Throughout the memoir, the panorama of Myrna’s life interlaces with an unfolding inquiry into meaning and purpose—a quest that endures even into her elder years. When Myrna fell deeply in love with financial genius Stu Porter in her late twenties, she was enjoying the glamorous life of a United Airlines stewardess. Together they raised two sons, while Myrna simultaneously gained an undergraduate and graduate degree in nursing and clinical social work. In the 50’s and 60’s few women went to college. During the couple's late to middle years both Myrna and her husband were diagnosed with cancer. Myrna and husband were determined to find purpose and meaning out of their difficult cancer experience. The couple worked together to create impressive not for profit organizations in an effort to help cancer survivors and their families. Myrna’s elder years brought deep sorrow, including the death of her husband, but there was also hope. A visit to The Holy Land conferred a spiritual epiphany revealing the archetypal pattern of her entire life, while a first-time visit to the graves of her parents unlocks deep forgiveness and compassion. In The Blue House, the author, Porter, a Registered Nurse and Licensed Clinical Social Worker and co-author Jacob Shefa, a Transpersonal Psychologist, deploy their educational and professional experience to illuminate the trials and triumphs Myrna experienced within her life. Throughout the memoir, Myrna’s life interlaces with an unfolding inquiry into meaning and purpose—a quest that endures even into her elder years.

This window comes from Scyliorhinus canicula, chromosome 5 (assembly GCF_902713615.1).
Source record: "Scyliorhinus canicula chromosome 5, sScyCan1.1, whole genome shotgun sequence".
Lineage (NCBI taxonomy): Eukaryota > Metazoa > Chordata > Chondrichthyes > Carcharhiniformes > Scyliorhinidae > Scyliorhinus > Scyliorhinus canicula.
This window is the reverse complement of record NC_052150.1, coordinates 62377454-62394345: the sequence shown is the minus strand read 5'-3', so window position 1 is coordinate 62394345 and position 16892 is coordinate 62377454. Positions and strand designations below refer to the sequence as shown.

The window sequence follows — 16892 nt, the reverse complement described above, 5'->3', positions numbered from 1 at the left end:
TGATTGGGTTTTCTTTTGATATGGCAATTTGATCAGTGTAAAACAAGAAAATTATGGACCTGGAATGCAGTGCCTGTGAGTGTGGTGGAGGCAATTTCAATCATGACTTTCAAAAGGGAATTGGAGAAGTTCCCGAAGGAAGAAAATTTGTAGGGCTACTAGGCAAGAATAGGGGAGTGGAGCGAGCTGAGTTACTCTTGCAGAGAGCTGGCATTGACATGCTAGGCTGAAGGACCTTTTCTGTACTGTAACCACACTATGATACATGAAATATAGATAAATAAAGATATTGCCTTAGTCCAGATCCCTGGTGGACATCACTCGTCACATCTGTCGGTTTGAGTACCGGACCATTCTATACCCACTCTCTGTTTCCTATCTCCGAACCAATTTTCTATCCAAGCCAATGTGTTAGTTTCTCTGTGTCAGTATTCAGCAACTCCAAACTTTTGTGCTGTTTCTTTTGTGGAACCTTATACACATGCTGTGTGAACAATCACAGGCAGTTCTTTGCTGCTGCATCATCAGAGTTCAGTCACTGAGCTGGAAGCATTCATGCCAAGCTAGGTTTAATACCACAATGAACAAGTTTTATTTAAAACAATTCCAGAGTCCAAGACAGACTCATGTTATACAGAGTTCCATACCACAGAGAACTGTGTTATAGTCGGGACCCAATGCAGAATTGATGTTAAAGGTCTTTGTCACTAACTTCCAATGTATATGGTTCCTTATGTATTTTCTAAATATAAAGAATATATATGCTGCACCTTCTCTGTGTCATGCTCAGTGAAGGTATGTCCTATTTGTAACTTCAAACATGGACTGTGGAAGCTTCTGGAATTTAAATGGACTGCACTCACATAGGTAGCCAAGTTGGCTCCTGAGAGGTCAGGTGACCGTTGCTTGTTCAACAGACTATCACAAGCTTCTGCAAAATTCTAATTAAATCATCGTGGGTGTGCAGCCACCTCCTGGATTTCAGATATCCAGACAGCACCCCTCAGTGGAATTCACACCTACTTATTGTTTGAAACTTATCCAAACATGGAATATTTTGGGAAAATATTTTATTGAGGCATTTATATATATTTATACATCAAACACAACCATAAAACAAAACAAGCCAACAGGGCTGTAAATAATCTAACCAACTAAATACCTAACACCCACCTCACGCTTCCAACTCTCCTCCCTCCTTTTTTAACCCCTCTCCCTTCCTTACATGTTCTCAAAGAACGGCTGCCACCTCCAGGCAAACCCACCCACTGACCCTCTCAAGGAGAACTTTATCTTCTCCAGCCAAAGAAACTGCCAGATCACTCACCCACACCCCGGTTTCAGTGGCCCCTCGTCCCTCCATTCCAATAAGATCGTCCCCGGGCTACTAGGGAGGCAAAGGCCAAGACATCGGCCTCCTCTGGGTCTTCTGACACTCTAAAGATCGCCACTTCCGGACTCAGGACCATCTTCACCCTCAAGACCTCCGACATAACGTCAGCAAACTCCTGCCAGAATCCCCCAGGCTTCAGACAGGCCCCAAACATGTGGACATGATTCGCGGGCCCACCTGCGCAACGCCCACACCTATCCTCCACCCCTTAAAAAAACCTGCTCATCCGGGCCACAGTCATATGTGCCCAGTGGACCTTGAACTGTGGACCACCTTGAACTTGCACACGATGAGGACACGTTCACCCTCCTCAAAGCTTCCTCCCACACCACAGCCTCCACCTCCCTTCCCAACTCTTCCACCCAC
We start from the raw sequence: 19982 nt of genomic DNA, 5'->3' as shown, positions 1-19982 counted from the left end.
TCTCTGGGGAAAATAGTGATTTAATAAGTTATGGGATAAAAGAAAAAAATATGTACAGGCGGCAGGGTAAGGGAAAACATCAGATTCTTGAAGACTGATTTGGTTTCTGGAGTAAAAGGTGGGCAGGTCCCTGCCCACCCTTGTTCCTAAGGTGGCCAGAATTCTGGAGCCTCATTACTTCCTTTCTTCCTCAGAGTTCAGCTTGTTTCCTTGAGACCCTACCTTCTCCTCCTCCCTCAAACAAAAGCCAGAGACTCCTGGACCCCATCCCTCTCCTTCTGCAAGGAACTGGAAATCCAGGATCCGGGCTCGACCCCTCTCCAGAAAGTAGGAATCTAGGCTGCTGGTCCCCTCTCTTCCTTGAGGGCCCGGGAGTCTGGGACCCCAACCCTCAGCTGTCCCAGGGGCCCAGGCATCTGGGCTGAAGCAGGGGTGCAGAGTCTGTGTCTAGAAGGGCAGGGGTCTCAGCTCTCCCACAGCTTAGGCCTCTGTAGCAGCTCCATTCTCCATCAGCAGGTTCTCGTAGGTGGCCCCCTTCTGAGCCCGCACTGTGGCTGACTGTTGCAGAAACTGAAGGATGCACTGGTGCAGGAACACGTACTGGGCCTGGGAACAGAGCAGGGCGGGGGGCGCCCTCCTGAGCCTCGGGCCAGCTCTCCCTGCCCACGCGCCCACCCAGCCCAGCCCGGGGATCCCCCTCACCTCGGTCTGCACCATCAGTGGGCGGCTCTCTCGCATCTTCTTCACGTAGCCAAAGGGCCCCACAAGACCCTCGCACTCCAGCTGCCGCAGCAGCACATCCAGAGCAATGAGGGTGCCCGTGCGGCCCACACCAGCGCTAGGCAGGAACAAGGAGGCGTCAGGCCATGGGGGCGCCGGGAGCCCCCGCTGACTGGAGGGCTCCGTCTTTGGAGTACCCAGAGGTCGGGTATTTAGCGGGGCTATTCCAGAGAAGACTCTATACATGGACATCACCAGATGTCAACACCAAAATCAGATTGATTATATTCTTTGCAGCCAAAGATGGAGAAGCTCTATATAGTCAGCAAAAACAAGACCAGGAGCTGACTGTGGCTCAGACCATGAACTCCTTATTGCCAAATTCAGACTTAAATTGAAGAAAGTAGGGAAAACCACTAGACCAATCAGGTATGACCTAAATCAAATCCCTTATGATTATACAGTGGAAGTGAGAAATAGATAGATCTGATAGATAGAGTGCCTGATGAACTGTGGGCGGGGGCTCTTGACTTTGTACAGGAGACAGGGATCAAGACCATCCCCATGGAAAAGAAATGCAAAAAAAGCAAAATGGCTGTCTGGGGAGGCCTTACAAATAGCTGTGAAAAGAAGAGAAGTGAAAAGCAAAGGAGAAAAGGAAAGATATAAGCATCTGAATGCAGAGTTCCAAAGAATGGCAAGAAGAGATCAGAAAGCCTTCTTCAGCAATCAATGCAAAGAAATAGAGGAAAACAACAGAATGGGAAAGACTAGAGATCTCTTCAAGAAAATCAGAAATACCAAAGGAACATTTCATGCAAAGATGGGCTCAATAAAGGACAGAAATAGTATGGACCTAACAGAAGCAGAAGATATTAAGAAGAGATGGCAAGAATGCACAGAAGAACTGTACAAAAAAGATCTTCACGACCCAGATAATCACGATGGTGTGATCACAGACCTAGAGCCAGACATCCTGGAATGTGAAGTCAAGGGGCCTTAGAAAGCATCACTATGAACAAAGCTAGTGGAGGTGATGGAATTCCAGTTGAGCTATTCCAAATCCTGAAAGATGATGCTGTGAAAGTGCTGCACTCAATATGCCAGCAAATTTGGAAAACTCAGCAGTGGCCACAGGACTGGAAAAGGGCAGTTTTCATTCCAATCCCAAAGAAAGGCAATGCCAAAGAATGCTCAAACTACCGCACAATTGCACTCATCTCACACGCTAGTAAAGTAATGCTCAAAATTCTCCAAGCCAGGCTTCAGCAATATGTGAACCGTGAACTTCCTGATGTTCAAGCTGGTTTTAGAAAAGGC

Myrna Porter received her R.N. from Harper College in Illinois, a bachelors of science in psychology from Barat College in Lake Forest, Illinois, now Loyola University and Master's in Clinical Social Work at Loyola University.

She worked in private practice counseling for a number of years, with a speciality focused on eating disorders. She is the Co-founder of a not-for-profit cancer support center that served countless communities and cancer survivors in the northwest suburban communities in the Chicago area. She is also the Co-founder of one of the first prostate walks in Illinois, which is a major fundraiser for Us TOO International, an organization that supports and psychologically educates prostate cancer survivors and their families.